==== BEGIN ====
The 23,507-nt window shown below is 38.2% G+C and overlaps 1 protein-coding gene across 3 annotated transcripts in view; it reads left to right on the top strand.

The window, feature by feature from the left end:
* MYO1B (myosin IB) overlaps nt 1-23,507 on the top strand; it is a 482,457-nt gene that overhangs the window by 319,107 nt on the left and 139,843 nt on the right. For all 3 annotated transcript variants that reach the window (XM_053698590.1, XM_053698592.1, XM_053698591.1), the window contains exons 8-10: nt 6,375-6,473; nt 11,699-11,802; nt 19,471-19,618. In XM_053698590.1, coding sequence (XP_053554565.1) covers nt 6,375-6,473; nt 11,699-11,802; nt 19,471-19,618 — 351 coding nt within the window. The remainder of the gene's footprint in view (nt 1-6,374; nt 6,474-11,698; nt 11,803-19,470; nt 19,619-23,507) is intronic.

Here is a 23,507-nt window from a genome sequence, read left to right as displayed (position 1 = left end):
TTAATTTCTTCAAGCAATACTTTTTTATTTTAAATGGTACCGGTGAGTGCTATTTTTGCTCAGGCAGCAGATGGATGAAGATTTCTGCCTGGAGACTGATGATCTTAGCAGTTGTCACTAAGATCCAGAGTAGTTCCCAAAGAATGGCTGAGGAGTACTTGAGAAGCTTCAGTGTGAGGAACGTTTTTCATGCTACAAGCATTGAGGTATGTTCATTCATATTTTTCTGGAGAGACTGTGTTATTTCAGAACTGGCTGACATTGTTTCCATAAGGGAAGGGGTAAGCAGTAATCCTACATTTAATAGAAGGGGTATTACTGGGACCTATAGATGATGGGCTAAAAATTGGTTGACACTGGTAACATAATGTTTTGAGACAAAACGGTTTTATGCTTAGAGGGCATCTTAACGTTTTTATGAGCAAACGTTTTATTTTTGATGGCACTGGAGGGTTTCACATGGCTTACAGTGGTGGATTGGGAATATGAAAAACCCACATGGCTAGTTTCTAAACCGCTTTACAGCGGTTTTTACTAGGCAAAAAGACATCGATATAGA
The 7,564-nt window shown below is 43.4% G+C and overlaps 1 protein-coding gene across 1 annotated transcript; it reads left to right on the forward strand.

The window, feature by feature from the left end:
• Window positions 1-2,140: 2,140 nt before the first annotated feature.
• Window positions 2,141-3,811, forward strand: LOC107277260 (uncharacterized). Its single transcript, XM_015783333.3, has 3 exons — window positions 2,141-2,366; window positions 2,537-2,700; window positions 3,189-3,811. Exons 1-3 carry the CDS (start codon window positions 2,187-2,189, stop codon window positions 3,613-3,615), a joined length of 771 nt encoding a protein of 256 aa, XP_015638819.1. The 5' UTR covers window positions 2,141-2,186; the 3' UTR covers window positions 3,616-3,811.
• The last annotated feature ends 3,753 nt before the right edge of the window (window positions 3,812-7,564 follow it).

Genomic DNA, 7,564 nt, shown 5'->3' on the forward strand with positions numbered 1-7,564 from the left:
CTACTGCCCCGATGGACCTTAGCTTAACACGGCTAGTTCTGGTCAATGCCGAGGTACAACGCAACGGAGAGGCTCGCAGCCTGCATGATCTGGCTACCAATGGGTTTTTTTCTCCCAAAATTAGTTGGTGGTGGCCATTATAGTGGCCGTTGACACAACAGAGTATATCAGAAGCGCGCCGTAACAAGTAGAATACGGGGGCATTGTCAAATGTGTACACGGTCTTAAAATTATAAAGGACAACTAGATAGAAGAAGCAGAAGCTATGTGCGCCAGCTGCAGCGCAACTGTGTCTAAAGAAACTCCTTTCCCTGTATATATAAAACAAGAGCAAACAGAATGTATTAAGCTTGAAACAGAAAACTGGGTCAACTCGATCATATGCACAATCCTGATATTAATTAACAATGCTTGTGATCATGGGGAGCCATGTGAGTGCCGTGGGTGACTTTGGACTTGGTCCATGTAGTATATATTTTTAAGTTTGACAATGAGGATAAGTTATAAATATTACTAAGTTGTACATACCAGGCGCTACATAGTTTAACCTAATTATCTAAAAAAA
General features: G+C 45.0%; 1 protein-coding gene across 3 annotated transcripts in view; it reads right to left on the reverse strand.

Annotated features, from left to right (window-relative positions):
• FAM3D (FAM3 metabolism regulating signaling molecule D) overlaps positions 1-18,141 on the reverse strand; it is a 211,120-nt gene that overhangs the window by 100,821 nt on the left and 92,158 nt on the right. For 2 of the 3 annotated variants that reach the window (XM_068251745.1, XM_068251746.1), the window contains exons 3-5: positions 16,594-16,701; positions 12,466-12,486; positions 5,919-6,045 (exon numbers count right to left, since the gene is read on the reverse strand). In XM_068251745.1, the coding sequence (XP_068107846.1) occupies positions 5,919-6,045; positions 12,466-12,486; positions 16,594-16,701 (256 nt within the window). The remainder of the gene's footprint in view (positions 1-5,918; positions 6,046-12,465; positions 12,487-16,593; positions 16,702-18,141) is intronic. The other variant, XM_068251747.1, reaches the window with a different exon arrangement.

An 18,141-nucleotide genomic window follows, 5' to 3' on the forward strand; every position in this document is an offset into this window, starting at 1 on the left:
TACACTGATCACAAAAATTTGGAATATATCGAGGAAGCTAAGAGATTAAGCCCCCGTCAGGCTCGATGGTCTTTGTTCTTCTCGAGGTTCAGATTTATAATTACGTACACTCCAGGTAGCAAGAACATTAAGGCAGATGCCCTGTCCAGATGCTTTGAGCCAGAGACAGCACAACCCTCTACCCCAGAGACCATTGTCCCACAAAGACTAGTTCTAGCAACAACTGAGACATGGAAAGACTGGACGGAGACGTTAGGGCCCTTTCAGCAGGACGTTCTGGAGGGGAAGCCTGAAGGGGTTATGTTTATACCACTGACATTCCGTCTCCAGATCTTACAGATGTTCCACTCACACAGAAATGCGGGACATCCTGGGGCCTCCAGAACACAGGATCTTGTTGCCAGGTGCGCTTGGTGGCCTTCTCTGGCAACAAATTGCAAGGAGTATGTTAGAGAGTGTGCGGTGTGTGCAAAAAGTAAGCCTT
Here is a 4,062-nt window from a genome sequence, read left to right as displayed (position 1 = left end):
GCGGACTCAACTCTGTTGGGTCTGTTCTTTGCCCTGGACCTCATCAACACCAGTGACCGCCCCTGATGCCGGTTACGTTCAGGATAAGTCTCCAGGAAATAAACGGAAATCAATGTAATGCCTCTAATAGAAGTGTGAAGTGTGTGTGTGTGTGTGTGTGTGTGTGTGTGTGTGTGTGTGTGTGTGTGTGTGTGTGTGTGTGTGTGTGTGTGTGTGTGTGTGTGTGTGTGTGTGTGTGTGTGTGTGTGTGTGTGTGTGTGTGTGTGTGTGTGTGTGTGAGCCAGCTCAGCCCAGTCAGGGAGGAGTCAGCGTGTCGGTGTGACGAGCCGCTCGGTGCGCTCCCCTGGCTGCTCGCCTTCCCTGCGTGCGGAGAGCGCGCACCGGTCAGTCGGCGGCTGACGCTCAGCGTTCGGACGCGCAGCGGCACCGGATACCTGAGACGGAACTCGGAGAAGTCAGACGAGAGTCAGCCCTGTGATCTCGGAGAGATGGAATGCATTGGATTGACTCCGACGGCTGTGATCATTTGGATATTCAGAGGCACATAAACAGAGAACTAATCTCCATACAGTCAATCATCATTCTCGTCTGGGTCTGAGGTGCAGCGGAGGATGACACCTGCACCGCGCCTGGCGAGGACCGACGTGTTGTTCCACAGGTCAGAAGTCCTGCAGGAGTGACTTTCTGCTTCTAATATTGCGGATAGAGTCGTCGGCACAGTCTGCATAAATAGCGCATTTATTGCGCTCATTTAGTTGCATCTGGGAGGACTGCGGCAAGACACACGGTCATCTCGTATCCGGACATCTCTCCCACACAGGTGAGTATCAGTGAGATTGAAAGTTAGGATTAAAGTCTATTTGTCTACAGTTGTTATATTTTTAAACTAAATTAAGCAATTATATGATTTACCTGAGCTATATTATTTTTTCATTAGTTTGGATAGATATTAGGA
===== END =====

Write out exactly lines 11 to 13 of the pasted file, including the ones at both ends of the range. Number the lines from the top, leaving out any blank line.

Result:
Genomic DNA, 7,564 nt, shown 5'->3' on the forward strand with positions numbered 1-7,564 from the left:
CTACTGCCCCGATGGACCTTAGCTTAACACGGCTAGTTCTGGTCAATGCCGAGGTACAACGCAACGGAGAGGCTCGCAGCCTGCATGATCTGGCTACCAATGGGTTTTTTTCTCCCAAAATTAGTTGGTGGTGGCCATTATAGTGGCCGTTGACACAACAGAGTATATCAGAAGCGCGCCGTAACAAGTAGAATACGGGGGCATTGTCAAATGTGTACACGGTCTTAAAATTATAAAGGACAACTAGATAGAAGAAGCAGAAGCTATGTGCGCCAGCTGCAGCGCAACTGTGTCTAAAGAAACTCCTTTCCCTGTATATATAAAACAAGAGCAAACAGAATGTATTAAGCTTGAAACAGAAAACTGGGTCAACTCGATCATATGCACAATCCTGATATTAATTAACAATGCTTGTGATCATGGGGAGCCATGTGAGTGCCGTGGGTGACTTTGGACTTGGTCCATGTAGTATATATTTTTAAGTTTGACAATGAGGATAAGTTATAAATATTACTAAGTTGTACATACCAGGCGCTACATAGTTTAACCTAATTATCTAAAAAAA
General features: G+C 45.0%; 1 protein-coding gene across 3 annotated transcripts in view; it reads right to left on the reverse strand.